‘Blue Ocean’ thinking

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“AND then the day came when the risk to remain tight in the bud became more painful than the risk it took to blossom.” Anais Nin
I WILL not go into the technical details of Kim and Mauborgne’s best seller Blue Ocean Strategy which is pitched at high level industry and corporates.
I will however borrow their central theme of questioning the status quo and doing things differently.
Its half-way through the year and this seems an opportune time to review the progress one may or may not be making in living one’s purpose.
In the last month or so I have had occasion to interact with women who are on the brink of abandoning their careers in pursuit of business or have already ventured into business and are finding the going tough.
If you can relate to this situation, the following points are worth considering.
Amazing things happen when a woman taps into her talents and manifests what her soul desires.
Remember the Susan Boyle phenomenon – she was close to midlife, portly in appearance and with no suitors in sight.
Yet the day she decided to fulfil a deathbed promise to her mother and enter a singing competition, the world stood aside and she rose to stardom.
Her talent was such that it defied all the accepted norms of what a superstar should look like and also what the proper entry into the music industry should be.
We have to realise that the accepted approach of scanning the environment to see “opportunities” and then trying to pursue that has shortcomings.
It’s a method that bases decisions on other people’s manifestations, which are most likely drawn from their own life purpose and vision. The answer lies in creating our own blue ocean.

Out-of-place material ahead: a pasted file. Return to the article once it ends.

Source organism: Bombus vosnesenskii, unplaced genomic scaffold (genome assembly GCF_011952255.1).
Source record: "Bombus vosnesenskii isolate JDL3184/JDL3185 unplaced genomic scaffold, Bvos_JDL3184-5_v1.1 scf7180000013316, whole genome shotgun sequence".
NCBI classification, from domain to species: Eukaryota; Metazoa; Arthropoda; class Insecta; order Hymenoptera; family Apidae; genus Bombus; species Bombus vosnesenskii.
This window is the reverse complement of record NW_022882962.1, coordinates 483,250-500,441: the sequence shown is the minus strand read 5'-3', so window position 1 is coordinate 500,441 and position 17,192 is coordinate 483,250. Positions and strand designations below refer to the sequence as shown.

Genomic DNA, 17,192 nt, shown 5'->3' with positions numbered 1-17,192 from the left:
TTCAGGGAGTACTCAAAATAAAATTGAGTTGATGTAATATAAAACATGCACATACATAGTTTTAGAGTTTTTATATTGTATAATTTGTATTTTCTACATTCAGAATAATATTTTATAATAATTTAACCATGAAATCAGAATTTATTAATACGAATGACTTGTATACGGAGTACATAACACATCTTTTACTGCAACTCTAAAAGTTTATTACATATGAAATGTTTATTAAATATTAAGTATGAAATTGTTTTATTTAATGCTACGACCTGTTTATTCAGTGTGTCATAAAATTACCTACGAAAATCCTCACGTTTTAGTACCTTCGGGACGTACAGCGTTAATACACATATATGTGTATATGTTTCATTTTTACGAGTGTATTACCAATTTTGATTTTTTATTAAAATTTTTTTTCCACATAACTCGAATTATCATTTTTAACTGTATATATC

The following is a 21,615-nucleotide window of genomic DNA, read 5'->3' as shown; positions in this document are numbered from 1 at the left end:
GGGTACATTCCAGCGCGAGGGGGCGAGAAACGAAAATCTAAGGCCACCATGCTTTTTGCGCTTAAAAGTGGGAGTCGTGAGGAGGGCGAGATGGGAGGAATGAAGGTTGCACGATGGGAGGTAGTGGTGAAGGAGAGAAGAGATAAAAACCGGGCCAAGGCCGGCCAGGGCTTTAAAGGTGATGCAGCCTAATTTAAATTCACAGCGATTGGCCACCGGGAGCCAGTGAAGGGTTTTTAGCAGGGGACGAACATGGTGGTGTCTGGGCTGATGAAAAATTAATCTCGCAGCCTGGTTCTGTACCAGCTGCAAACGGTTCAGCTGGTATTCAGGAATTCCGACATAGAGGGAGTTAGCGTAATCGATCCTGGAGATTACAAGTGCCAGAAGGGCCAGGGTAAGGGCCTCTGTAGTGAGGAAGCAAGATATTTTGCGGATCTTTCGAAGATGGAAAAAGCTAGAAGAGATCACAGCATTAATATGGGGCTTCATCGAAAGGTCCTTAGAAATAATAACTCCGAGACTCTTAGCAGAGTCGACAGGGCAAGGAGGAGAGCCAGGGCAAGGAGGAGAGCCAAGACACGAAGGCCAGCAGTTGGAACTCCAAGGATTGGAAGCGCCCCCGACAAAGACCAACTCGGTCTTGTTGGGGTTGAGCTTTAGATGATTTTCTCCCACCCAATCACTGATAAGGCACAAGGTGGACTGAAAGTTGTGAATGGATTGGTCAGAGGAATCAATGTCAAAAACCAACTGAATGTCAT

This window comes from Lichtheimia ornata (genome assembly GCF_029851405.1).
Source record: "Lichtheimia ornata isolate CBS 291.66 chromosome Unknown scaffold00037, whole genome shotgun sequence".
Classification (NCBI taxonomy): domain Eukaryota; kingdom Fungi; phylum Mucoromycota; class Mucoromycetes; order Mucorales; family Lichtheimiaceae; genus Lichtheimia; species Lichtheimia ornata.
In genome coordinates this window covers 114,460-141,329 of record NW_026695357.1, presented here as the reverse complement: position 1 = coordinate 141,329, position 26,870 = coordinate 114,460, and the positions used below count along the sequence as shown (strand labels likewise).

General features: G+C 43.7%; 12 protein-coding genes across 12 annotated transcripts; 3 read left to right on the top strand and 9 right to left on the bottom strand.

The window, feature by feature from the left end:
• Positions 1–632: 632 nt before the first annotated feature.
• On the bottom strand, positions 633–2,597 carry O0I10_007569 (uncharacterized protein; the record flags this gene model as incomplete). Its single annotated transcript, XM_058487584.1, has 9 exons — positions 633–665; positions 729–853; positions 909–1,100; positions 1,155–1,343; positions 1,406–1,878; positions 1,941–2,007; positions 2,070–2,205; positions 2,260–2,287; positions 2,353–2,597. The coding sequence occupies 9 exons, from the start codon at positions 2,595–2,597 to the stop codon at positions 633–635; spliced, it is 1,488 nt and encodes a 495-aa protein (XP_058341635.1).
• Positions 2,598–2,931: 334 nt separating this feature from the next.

Competition is often cited as one of the stumbling blocks to business success.
It arises when one throws themselves into the red ocean already inhabited by other people.
Imitation goes hand in hand with this scenario coupled with the notion that things must be done a certain way, according to certain industry norms.
However as Kim and Mauborgne note, by creating our own blue ocean, competition becomes irrelevant.
Say for example a woman decides to fulfil a lifelong dream by starting an NGO.
The accepted way of raising funds is through proposal writing to donors, a time consuming exercise which doesn’t always yield funding because of the competition.
She could instead pursue social entrepreneurship and generate income at the same time pursuing a social cause.
Finding a blue ocean requires a shift in our normal approach to life. A story is told of two people driving past each other on a narrow bend at high speed.
Narrowly missing each other, the woman sticks her head out and shouts “Pig!” to the man in the other car.
Feeling aggrieved, the man in turn shouts “Cow!” at the woman.
The man was shocked when further down the road he had to swerve sharply to avoid a pig that had wandered on to the road.
In the other direction, the woman slowed down for some time, fully expecting to encounter a cow on the road but she didn’t.
Our beliefs and attitudes affect the way we interact with others and the choices we make.
Finally a sense of urgency and commitment to action is required in pursuing one’s dream.
Sometimes when I talk to other women we end up discussing 101 ideas and the danger with this is that one can end up doing many things badly or worse still, nothing at all.
The famous strategist Sun Tzu wrote about the “death ground strategy” where an army finds itself in a corner and is forced to take action.
Come to think of it we are all on death ground and we have been since the day we were born.
This attitude means focusing and giving something our best shot. It may also require acting before we have all the answers or all the resources we think we need.
One can get bogged down in seeking funding or in putting together the perfect business plan instead of actually doing something.
But as Walt Disney said: “The way to get started is to quit talking and begin doing.”
afrikarizma@gmail.com

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